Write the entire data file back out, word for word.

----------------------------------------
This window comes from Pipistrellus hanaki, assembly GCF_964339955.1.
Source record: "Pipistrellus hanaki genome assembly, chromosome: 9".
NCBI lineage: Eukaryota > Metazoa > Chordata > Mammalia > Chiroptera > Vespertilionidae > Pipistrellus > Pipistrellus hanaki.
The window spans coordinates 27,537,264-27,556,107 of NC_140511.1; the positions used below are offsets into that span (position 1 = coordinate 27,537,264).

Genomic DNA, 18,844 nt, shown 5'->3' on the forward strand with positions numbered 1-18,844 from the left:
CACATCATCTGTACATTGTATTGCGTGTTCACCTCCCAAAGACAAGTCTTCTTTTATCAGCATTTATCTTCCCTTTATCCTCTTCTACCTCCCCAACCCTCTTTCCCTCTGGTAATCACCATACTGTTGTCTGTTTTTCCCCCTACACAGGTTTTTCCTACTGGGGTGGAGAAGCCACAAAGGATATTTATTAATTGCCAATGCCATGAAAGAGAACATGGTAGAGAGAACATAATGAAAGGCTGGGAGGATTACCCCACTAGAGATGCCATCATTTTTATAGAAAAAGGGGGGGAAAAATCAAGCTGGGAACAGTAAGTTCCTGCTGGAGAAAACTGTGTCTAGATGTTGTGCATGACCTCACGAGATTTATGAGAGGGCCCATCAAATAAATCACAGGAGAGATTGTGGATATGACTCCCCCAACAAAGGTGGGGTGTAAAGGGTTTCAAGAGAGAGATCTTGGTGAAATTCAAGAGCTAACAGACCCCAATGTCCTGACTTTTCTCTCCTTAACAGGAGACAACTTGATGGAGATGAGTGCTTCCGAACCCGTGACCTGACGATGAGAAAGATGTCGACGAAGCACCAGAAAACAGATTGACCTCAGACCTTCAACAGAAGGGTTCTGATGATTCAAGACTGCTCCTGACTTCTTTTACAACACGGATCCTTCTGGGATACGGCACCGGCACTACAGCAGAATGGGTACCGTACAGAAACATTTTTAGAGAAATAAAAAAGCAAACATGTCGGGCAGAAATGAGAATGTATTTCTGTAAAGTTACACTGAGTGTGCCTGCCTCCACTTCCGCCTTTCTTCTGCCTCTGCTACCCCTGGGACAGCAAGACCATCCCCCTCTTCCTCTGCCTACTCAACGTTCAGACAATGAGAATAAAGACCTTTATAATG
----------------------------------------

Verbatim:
This window comes from Pipistrellus hanaki, assembly GCF_964339955.1.
Source record: "Pipistrellus hanaki genome assembly, chromosome: 9".
NCBI lineage: Eukaryota > Metazoa > Chordata > Mammalia > Chiroptera > Vespertilionidae > Pipistrellus > Pipistrellus hanaki.
The window spans coordinates 27,537,264-27,556,107 of NC_140511.1; the positions used below are offsets into that span (position 1 = coordinate 27,537,264).

Genomic DNA, 18,844 nt, shown 5'->3' on the forward strand with positions numbered 1-18,844 from the left:
CACATCATCTGTACATTGTATTGCGTGTTCACCTCCCAAAGACAAGTCTTCTTTTATCAGCATTTATCTTCCCTTTATCCTCTTCTACCTCCCCAACCCTCTTTCCCTCTGGTAATCACCATACTGTTGTCTGTTTTTCCCCCTACACAGGTTTTTCCTACTGGGGTGGAGAAGCCACAAAGGATATTTATTAATTGCCAATGCCATGAAAGAGAACATGGTAGAGAGAACATAATGAAAGGCTGGGAGGATTACCCCACTAGAGATGCCATCATTTTTATAGAAAAAGGGGGGGAAAAATCAAGCTGGGAACAGTAAGTTCCTGCTGGAGAAAACTGTGTCTAGATGTTGTGCATGACCTCACGAGATTTATGAGAGGGCCCATCAAATAAATCACAGGAGAGATTGTGGATATGACTCCCCCAACAAAGGTGGGGTGTAAAGGGTTTCAAGAGAGAGATCTTGGTGAAATTCAAGAGCTAACAGACCCCAATGTCCTGACTTTTCTCTCCTTAACAGGAGACAACTTGATGGAGATGAGTGCTTCCGAACCCGTGACCTGACGATGAGAAAGATGTCGACGAAGCACCAGAAAACAGATTGACCTCAGACCTTCAACAGAAGGGTTCTGATGATTCAAGACTGCTCCTGACTTCTTTTACAACACGGATCCTTCTGGGATACGGCACCGGCACTACAGCAGAATGGGTACCGTACAGAAACATTTTTAGAGAAATAAAAAAGCAAACATGTCGGGCAGAAATGAGAATGTATTTCTGTAAAGTTACACTGAGTGTGCCTGCCTCCACTTCCGCCTTTCTTCTGCCTCTGCTACCCCTGGGACAGCAAGACCATCCCCCTCTTCCTCTGCCTACTCAACGTTCAGACAATGAGAATAAAGACCTTTATAATG